“As the stark reality of the climate emergency becomes clearer & clearer, many of our political leaders have their heads in the sand.” John Mcdonnell, labour List, 15 August 2023.
The UN General Secretary António Guterres recently commented that “The era of global warming has ended; the era of global boiling has arrived.”
He added that “leaders must lead. No more hesitancy. No more excuses. No more waiting for others to move first. There is simply no more time for that,” and argued that “it is still possible to limit global temperature rise to 1.5 degrees Celsius and avoid the very worst of climate change. But only with dramatic, immediate climate action.”
The urgency of the climate situation – and the need for mass actions around it and political leadership to tackle it –has been confirmed by experts again and again in recent months.
To give just one example, Professor Jim Skea of Imperial College London, who was recently elected as Chair of the Intergovernmental Panel on Climate Change (IPCC), in an interview this week said that climate change may be happening even quicker than expected. And as he also pointed out, the extent and nature of the climate catastrophe that is unfolding is confirmed by a quick look at the headlines any month.
Recently we have seen the fires in Hawali, British tourists running from fires in Rhodes in Greece, severe drought in Spain, Italy hit record temperatures with major consequences for society and economy, and the incredible images of smog clouds over New York.
July 2023 was officially the hottest month ever on our planet, involving new heat records being set in numerous countries, and following a record-setting June, according to research by a European Union climate monitor.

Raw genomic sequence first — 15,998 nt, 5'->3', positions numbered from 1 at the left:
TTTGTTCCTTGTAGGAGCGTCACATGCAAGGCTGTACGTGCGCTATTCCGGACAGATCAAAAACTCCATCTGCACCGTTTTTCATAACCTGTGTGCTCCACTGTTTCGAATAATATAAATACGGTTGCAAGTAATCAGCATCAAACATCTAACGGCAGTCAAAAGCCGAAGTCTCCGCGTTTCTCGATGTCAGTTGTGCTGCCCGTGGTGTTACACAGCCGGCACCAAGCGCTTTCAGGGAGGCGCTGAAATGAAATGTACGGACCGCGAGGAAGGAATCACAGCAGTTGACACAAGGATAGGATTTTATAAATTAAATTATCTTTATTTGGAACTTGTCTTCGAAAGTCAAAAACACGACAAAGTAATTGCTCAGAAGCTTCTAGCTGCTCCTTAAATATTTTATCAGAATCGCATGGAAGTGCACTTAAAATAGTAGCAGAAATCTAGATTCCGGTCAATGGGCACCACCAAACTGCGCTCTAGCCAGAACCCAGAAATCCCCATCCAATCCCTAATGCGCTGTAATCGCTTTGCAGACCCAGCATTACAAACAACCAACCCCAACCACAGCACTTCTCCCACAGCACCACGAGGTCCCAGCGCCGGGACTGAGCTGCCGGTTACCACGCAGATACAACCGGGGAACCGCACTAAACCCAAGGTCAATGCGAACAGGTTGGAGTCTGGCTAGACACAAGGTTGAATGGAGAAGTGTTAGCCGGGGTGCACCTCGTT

Additionally, global temperatures in July rose above the 1.5-degree threshold put in place by the 2015 Paris Agreement, which set tangible goals for hundreds of nations to lower global warming levels and tackle climate change.
Yet as this stark reality of the climate emergency becomes clearer and clearer, many of our political leaders – here and internationally – seem to have their heads in the sand even more than previously, especially when it comes to the need to decarbonise the economy, and move away from oil, gas and coal.
In this regard, as they experience the environmental impacts of the ongoing climate crisis in their own lives, generations to come will look back on the 1st August 2023 as the day a UK Tory Government led by Rishi Sunak gave up on tackling climate change and put their futures at risk – by granting new oil and gas licences to the polluting profiteers – all in the hope to gain a few votes in a next General Election which many believe is already lost.
This is the road to disaster. You simply can’t decarbonise the economy by opening up new oil, gas and coal fields, which is why the International Energy Agency – regarded as a quite conservative agency by many climate justice campaigners – has clearly said there should be no new gas, oil or coal fields opened up if we are stop climate breakdown.
In response to the Government’s dangerous shift on this and other areas of climate policy, the Labour Opposition has a great responsibility.
In particular, there should be no agreement that an incoming Labour government will allow this dangerous and irresponsible award of new oil and gas licences to stand.
We should not be committed to Sunak’s environmental threat to our planet and our children’s futures, but to real action and massive investment in a fairer, greener and more equal future for all.
The UK Climate Change Committee recently warned Britain’s leadership position on addressing global warming had been “very substantially challenged” by all the government chaos and reactionary actions we have seen over recent years.
As I’ve said before, our (mis) leaders simply can’t be trusted to develop an agenda that take on the vested interests of big business, but this is exactly what is needed to tackle the climate emergency. We need to build the massive movements – here and globally – in society that can take on the polluters and put forward the policies of a socialist Green New Deal which can address the deepening climate and cost-of-living emergencies.